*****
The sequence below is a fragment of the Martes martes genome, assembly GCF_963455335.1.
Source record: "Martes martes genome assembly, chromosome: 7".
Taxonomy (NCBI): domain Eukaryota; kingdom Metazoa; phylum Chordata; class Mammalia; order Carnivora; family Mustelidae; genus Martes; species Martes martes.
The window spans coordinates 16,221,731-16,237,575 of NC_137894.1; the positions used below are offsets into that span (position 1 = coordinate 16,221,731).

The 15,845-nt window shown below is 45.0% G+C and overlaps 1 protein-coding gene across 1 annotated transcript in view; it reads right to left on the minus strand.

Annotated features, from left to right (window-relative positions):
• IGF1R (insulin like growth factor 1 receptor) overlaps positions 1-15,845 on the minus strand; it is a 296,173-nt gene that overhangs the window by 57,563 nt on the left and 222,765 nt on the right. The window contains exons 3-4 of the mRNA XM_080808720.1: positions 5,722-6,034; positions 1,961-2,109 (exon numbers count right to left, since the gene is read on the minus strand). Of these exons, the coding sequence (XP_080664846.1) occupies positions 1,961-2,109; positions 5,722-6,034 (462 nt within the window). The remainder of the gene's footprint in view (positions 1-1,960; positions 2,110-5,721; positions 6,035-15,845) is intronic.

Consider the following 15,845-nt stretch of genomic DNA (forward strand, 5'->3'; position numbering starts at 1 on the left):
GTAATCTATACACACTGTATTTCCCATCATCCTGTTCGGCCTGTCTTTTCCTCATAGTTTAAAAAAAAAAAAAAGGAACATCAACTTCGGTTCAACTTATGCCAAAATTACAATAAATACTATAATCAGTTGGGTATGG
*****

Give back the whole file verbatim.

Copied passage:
The sequence below is a fragment of the Martes martes genome, assembly GCF_963455335.1.
Source record: "Martes martes genome assembly, chromosome: 7".
Taxonomy (NCBI): domain Eukaryota; kingdom Metazoa; phylum Chordata; class Mammalia; order Carnivora; family Mustelidae; genus Martes; species Martes martes.
The window spans coordinates 16,221,731-16,237,575 of NC_137894.1; the positions used below are offsets into that span (position 1 = coordinate 16,221,731).

The 15,845-nt window shown below is 45.0% G+C and overlaps 1 protein-coding gene across 1 annotated transcript in view; it reads right to left on the minus strand.

Annotated features, from left to right (window-relative positions):
• IGF1R (insulin like growth factor 1 receptor) overlaps positions 1-15,845 on the minus strand; it is a 296,173-nt gene that overhangs the window by 57,563 nt on the left and 222,765 nt on the right. The window contains exons 3-4 of the mRNA XM_080808720.1: positions 5,722-6,034; positions 1,961-2,109 (exon numbers count right to left, since the gene is read on the minus strand). Of these exons, the coding sequence (XP_080664846.1) occupies positions 1,961-2,109; positions 5,722-6,034 (462 nt within the window). The remainder of the gene's footprint in view (positions 1-1,960; positions 2,110-5,721; positions 6,035-15,845) is intronic.

Consider the following 15,845-nt stretch of genomic DNA (forward strand, 5'->3'; position numbering starts at 1 on the left):
GTAATCTATACACACTGTATTTCCCATCATCCTGTTCGGCCTGTCTTTTCCTCATAGTTTAAAAAAAAAAAAAAGGAACATCAACTTCGGTTCAACTTATGCCAAAATTACAATAAATACTATAATCAGTTGGGTATGG